Davis Vaitkunas: That senior debt, I think you’re doing a bad job if you’re not getting it under 5% today. There is this next range which is I call it alternative debt. That will be guys that are leasing maybe a lease or an ABL. That product comes in between sort of 5% and 9%. Then, there is what I would call subordinated debt and that is typically because your asset is secured. You’re looking at sort of 9% to 12%, but in each of these cases, leverage let’s just assume turns by one. So two times cash flow is your senior debt piece at sub five. From two to three, you’re just getting other creative equipment lenders to take it a three times leverage and then above three times leverage, you’re looking for someone that is willing to look deeper into the balance sheet and perhaps they see other goodwill that they would consider as security or they just believed in the character of the business owner. That might take you to four times leverage. Then my advice would be for above four times leverage, you probably want to have an equity partner or have the equity yourself to fund out that further amount.
Noah Rosenfarb: And between three and four, I’m seeing rates that are 10 to 20.
Davis Vaitkunas: It just depends obviously because it’s a very inefficient market and the one thing about having an advisor on your side is that they’ve done it before and they can help you negotiate what these parties. That’s why we did an example about small business transaction. We helped those guys enjoy a weighted average cost of debt of 7%. If that’s your cost of debt, it made it very attractive to proceed with the transaction of buying the business. That deal was pretty highly levered. The piece that we were doing was between sort of three and four times leverage and the cost on that was about 17%.
Noah Rosenfarb: But even still as you mentioned, the total weighted average cost of capital was 7 which I think is great when you’ve got a group that basically has the ability to now go out and acquire and vertically integrate, and they would never be able to do that without help from someone like you.
Davis Vaitkunas: Exactly. The other thing that comes out of that, if you’ve got a number of different layers that you can slot in, it’s just like a big champagne fountain. You want to take as much in the higher cups as you possibly can because you’re going out typically at some point in your business group, you’re really advancing. You look to grow inorganically. Obviously, organic growth means you’re just getting more customers. Inorganic growth is you’re buying someone else’s customers by acquiring their company somehow or their customer list somehow.
Noah Rosenfarb: When you’re first introduced to owners, what would you say on average is their familiarity with these different sources of capital?
Davis Vaitkunas: Little or none. If you go back 30 years ago, it was very common. You could go to a bank and they had a fellow sitting in the corner office. He was called the bank branch manager and he was the fellow that gave you all these information and these tips. With the advent the of the internet and computers, that person now sits in New York sort of like the video review in the NFL and basically it’s made more difficult for smaller businesses or medium-sized businesses just to access advice. That’s why people like us exist. We’re filling that void.
Noah Rosenfarb: You had created a website called www.structuringfinance.com. Tell me about that.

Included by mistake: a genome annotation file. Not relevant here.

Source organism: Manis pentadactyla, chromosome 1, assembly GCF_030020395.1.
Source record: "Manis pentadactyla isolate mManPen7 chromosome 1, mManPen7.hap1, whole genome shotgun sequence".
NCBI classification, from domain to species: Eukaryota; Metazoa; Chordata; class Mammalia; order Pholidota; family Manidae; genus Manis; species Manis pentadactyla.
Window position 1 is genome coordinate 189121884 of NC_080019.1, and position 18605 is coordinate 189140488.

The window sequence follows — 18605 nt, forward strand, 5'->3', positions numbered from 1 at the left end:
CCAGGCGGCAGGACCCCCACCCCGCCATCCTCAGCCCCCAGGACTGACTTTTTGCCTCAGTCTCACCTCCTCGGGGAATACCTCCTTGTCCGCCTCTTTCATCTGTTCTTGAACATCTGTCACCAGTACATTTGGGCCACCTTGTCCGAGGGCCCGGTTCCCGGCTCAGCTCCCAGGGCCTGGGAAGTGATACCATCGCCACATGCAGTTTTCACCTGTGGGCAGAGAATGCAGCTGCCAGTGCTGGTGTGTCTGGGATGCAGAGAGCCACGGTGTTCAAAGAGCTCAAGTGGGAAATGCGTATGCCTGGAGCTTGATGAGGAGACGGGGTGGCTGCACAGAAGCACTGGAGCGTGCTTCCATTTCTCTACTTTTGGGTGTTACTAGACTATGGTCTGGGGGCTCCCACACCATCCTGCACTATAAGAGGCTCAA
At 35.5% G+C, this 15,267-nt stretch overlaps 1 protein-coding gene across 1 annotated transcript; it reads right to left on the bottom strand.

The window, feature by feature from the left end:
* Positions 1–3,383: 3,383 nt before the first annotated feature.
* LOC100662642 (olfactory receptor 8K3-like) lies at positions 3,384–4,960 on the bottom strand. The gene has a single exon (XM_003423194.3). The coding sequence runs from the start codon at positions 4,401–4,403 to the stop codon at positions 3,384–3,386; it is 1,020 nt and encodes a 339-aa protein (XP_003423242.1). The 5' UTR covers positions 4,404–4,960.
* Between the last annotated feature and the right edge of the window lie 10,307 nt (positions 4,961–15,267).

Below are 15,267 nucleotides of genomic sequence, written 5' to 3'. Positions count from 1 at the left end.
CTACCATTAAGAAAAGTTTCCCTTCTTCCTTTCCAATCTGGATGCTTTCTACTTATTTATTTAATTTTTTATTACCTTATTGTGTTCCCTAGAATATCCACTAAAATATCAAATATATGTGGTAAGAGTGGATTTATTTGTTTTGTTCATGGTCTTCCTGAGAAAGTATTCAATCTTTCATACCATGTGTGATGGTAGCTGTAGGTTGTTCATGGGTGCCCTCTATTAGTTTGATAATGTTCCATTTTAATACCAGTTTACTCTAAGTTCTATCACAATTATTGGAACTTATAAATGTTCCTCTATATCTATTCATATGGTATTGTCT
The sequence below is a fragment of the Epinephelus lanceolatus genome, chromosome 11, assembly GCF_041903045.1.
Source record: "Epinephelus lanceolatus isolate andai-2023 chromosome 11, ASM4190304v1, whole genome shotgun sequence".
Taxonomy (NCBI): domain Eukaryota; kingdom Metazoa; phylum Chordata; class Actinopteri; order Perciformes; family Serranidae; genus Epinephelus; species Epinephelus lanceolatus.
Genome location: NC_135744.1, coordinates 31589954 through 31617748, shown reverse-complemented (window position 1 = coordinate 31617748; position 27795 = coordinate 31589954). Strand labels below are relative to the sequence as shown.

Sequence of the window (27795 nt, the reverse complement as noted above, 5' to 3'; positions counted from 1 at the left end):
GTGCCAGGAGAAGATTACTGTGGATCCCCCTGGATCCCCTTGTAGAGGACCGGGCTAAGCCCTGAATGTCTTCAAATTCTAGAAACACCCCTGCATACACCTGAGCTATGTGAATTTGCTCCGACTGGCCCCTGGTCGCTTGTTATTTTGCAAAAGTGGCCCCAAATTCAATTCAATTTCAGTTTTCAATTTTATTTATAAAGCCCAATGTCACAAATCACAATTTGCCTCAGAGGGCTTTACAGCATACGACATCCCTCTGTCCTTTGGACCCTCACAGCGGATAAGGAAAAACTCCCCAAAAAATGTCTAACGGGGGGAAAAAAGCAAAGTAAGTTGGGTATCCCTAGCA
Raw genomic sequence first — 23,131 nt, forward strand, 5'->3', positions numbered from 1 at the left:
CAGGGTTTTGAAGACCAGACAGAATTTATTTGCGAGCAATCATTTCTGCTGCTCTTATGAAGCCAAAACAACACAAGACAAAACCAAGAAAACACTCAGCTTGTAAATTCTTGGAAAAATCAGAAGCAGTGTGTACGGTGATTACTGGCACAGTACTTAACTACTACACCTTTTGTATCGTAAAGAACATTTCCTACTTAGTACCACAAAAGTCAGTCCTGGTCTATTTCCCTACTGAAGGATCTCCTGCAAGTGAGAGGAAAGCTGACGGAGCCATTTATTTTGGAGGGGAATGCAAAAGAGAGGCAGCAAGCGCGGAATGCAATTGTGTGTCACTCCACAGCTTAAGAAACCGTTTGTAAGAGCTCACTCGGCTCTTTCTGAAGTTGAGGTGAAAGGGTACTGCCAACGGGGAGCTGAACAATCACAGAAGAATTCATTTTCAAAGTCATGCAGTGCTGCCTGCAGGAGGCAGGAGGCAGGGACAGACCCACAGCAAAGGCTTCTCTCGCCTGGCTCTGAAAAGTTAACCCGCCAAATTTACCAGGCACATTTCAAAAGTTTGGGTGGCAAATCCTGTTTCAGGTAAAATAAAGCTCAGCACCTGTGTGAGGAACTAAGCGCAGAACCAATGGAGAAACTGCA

Davis Vaitkunas: We sure did. We noticed that a lot of basic questions we were getting asked. It’s not that difficult to create a website. I just put all those frequently asked questions into the form of an education piece and try to, I think, encourage these businessmen that you can grow your business and you should grow your business, because ultimately if you’re not growing, you’re probably shrinking and it can get dangerous if you’re shrinking.
Noah Rosenfarb: Maybe you could tell me another story about people that have come to you looking for help and what their thought was originally and then how maybe through your advice you were able to structure something that was totally different than their initial approach to you and how it benefited them.
Davis Vaitkunas: I guess there are a couple of things. What Bond does is we go into a transaction knowing that it’s funded and the cost of that debt or debt and equity might be 18%, let’s say. The good news is you start that transaction knowing that you got all your money and then all that happens next is the deal starts to get negotiated and you might be able to do better through good negotiation with the other side or whatever it is you’re trying to accomplish, just getting a lower price or better terms. The other side of that coin is you start meeting other people such as you’re talking to the senior bank now and you’re looking at equipment to lenders and you’re using these specialty players to just reduce the amount of money that you might take, say, from a Bond Capital. That’s kind of I guess the best example.
We’ve done this in a number of cases. Essentially, it’s a bought deal. The guy is confident he can go out and he has got the allowance to make his purchase. Then we work with him to shrink the Bond piece to its smallest possible size by bringing in as much lower cost capital as we can possibly find.
Noah Rosenfarb: How does your industry for other people that do it at the same way, how do you get incentivize to basically take out your money that the owner has already committed at 18%?
Davis Vaitkunas: I don’t understand your question.
Noah Rosenfarb: If you closed the transaction, you’ve already advanced the capital to the owner and so they are essentially on the hook with you. What it’s in it for you to go out and get them a great deal on some senior debt or some alternative?